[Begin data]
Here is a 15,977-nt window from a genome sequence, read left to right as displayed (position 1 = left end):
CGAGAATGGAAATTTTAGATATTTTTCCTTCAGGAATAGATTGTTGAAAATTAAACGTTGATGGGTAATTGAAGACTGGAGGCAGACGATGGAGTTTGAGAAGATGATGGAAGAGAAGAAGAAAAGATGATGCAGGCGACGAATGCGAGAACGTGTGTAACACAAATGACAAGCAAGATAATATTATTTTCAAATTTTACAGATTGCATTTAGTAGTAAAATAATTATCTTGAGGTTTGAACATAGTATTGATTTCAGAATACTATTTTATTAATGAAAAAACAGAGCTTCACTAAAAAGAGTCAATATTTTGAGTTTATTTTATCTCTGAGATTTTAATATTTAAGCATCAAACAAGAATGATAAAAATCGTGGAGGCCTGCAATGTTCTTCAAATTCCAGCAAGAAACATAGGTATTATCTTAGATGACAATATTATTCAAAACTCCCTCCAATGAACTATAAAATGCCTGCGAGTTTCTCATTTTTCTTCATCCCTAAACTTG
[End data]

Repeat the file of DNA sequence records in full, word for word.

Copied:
Here is a 15,977-nt window from a genome sequence, read left to right as displayed (position 1 = left end):
CGAGAATGGAAATTTTAGATATTTTTCCTTCAGGAATAGATTGTTGAAAATTAAACGTTGATGGGTAATTGAAGACTGGAGGCAGACGATGGAGTTTGAGAAGATGATGGAAGAGAAGAAGAAAAGATGATGCAGGCGACGAATGCGAGAACGTGTGTAACACAAATGACAAGCAAGATAATATTATTTTCAAATTTTACAGATTGCATTTAGTAGTAAAATAATTATCTTGAGGTTTGAACATAGTATTGATTTCAGAATACTATTTTATTAATGAAAAAACAGAGCTTCACTAAAAAGAGTCAATATTTTGAGTTTATTTTATCTCTGAGATTTTAATATTTAAGCATCAAACAAGAATGATAAAAATCGTGGAGGCCTGCAATGTTCTTCAAATTCCAGCAAGAAACATAGGTATTATCTTAGATGACAATATTATTCAAAACTCCCTCCAATGAACTATAAAATGCCTGCGAGTTTCTCATTTTTCTTCATCCCTAAACTTG